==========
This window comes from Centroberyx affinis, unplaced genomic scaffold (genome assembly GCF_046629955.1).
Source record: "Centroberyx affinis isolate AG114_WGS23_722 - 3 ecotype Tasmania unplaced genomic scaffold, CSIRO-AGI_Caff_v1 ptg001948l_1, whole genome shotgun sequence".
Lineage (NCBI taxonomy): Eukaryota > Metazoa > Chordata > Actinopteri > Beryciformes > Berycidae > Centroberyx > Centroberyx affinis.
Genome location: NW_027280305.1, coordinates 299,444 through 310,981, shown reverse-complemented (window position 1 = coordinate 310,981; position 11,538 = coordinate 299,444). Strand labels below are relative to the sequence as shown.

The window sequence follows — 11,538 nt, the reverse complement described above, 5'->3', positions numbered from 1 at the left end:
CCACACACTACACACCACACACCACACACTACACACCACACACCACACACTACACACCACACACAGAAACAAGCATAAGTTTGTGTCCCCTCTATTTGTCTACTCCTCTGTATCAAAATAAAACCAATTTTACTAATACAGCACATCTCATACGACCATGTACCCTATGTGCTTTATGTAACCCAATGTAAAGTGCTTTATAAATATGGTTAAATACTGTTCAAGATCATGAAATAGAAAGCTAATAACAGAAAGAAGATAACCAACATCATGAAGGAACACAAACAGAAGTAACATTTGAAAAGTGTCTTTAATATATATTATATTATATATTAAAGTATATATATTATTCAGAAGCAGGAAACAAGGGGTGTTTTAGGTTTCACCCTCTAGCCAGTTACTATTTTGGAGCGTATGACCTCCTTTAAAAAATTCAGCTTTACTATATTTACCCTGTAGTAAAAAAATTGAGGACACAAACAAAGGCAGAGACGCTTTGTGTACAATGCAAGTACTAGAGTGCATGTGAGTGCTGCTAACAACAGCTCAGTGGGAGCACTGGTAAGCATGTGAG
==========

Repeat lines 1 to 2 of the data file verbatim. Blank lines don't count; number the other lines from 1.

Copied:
This window comes from Centroberyx affinis, unplaced genomic scaffold (genome assembly GCF_046629955.1).
Source record: "Centroberyx affinis isolate AG114_WGS23_722 - 3 ecotype Tasmania unplaced genomic scaffold, CSIRO-AGI_Caff_v1 ptg001948l_1, whole genome shotgun sequence".